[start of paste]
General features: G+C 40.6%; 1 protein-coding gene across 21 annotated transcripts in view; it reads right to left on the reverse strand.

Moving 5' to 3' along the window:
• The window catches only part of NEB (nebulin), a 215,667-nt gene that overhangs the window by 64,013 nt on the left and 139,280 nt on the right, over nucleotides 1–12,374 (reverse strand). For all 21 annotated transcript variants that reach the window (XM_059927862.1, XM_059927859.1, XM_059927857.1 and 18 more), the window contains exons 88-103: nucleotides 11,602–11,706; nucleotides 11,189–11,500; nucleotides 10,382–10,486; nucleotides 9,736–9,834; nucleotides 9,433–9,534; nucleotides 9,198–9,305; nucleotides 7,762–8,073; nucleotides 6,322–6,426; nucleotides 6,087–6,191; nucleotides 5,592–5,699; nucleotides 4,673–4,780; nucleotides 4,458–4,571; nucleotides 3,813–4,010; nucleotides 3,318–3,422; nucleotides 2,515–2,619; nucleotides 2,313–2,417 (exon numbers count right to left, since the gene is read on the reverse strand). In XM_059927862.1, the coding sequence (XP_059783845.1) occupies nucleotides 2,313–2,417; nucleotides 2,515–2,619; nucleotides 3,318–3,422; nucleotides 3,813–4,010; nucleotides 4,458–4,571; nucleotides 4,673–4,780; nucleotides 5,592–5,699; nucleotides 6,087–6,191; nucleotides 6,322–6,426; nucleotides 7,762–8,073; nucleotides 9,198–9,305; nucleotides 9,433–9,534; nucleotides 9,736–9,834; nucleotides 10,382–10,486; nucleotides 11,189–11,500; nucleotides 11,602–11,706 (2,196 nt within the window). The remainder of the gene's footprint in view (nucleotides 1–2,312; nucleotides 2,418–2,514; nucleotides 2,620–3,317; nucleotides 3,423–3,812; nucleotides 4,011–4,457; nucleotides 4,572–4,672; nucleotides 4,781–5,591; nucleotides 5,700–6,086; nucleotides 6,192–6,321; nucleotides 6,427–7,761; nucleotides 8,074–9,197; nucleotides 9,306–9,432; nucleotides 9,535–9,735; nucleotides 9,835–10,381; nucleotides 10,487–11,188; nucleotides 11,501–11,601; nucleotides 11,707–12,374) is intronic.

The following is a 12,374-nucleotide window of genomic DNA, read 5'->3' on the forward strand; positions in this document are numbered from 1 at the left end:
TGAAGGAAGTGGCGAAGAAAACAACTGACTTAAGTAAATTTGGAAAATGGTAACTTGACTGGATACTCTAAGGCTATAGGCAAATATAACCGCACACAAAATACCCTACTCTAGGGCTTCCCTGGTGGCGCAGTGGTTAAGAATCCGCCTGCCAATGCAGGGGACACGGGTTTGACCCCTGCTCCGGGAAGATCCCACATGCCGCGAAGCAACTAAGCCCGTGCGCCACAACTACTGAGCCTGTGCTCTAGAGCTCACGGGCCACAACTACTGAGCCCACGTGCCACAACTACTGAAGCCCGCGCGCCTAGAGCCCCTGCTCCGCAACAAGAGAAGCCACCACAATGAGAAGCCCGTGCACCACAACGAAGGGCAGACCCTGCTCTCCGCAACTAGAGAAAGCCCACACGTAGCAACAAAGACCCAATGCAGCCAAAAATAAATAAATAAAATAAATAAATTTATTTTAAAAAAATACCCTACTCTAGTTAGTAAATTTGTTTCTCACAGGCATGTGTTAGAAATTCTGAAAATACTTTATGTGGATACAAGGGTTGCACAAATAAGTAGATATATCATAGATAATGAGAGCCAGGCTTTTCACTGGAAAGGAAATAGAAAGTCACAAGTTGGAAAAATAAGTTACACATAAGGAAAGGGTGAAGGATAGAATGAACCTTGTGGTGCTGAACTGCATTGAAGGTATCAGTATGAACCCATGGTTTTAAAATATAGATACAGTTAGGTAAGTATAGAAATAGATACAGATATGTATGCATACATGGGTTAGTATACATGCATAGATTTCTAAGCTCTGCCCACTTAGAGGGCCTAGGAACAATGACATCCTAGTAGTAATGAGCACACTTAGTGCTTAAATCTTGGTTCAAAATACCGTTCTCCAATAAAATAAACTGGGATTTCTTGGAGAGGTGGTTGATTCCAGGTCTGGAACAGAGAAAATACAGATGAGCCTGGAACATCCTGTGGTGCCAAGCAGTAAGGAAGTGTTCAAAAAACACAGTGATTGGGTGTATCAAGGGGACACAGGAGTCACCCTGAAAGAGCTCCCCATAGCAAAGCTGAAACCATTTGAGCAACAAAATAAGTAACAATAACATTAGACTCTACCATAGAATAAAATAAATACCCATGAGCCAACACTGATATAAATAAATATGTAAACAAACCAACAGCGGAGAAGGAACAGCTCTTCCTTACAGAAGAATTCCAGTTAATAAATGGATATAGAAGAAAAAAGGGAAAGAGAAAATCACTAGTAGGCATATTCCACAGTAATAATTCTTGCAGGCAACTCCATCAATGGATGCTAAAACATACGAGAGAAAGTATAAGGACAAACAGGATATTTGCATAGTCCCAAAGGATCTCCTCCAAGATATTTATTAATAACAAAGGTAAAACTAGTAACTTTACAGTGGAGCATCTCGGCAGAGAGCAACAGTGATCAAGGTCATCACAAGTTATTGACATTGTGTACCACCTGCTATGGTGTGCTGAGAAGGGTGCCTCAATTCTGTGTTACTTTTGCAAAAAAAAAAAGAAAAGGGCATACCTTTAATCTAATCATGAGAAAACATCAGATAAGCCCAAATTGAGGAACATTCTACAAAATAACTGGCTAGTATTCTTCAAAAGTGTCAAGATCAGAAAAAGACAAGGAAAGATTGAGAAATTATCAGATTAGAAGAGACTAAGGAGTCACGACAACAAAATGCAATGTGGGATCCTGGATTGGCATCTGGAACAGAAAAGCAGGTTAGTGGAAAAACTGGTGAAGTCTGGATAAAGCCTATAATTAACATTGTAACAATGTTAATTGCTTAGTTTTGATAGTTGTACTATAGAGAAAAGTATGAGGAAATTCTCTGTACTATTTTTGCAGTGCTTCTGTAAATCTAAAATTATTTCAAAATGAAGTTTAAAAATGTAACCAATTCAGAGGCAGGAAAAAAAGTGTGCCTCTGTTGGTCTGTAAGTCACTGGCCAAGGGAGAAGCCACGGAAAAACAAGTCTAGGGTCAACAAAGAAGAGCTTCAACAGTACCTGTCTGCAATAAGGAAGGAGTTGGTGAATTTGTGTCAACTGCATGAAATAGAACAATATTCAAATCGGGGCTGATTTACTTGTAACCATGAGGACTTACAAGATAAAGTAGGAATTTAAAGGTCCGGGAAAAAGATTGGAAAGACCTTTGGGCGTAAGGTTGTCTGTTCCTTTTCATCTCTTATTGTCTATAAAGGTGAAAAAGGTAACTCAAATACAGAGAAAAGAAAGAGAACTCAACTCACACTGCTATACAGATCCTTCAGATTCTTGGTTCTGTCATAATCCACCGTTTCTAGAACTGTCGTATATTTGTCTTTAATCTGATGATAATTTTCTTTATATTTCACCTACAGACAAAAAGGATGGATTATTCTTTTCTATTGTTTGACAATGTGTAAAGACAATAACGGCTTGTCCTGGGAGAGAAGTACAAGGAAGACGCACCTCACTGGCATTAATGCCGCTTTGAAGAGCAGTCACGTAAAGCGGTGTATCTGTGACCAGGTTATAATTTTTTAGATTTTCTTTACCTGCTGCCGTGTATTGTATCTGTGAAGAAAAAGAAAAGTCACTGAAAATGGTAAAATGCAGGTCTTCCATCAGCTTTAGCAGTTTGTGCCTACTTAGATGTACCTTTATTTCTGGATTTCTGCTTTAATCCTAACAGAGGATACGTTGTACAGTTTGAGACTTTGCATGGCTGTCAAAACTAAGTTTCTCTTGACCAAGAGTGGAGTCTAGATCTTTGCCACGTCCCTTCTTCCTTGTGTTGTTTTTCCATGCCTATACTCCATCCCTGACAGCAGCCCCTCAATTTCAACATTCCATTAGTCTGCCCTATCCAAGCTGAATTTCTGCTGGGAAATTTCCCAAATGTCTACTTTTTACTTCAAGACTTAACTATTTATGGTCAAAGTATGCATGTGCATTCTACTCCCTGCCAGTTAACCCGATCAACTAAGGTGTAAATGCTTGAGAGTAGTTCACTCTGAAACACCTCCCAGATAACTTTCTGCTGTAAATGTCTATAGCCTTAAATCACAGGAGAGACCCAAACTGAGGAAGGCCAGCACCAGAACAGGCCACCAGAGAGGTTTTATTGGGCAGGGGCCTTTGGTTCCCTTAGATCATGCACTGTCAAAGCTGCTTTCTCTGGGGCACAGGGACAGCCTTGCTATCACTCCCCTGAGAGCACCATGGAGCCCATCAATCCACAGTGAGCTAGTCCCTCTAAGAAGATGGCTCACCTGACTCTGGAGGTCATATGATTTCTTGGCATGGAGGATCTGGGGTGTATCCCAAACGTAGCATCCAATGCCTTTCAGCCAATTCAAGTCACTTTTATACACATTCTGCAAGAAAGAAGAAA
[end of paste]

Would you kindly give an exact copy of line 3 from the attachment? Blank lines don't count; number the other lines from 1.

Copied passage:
• The window catches only part of NEB (nebulin), a 215,667-nt gene that overhangs the window by 64,013 nt on the left and 139,280 nt on the right, over nucleotides 1–12,374 (reverse strand). For all 21 annotated transcript variants that reach the window (XM_059927862.1, XM_059927859.1, XM_059927857.1 and 18 more), the window contains exons 88-103: nucleotides 11,602–11,706; nucleotides 11,189–11,500; nucleotides 10,382–10,486; nucleotides 9,736–9,834; nucleotides 9,433–9,534; nucleotides 9,198–9,305; nucleotides 7,762–8,073; nucleotides 6,322–6,426; nucleotides 6,087–6,191; nucleotides 5,592–5,699; nucleotides 4,673–4,780; nucleotides 4,458–4,571; nucleotides 3,813–4,010; nucleotides 3,318–3,422; nucleotides 2,515–2,619; nucleotides 2,313–2,417 (exon numbers count right to left, since the gene is read on the reverse strand). In XM_059927862.1, the coding sequence (XP_059783845.1) occupies nucleotides 2,313–2,417; nucleotides 2,515–2,619; nucleotides 3,318–3,422; nucleotides 3,813–4,010; nucleotides 4,458–4,571; nucleotides 4,673–4,780; nucleotides 5,592–5,699; nucleotides 6,087–6,191; nucleotides 6,322–6,426; nucleotides 7,762–8,073; nucleotides 9,198–9,305; nucleotides 9,433–9,534; nucleotides 9,736–9,834; nucleotides 10,382–10,486; nucleotides 11,189–11,500; nucleotides 11,602–11,706 (2,196 nt within the window). The remainder of the gene's footprint in view (nucleotides 1–2,312; nucleotides 2,418–2,514; nucleotides 2,620–3,317; nucleotides 3,423–3,812; nucleotides 4,011–4,457; nucleotides 4,572–4,672; nucleotides 4,781–5,591; nucleotides 5,700–6,086; nucleotides 6,192–6,321; nucleotides 6,427–7,761; nucleotides 8,074–9,197; nucleotides 9,306–9,432; nucleotides 9,535–9,735; nucleotides 9,835–10,381; nucleotides 10,487–11,188; nucleotides 11,501–11,601; nucleotides 11,707–12,374) is intronic.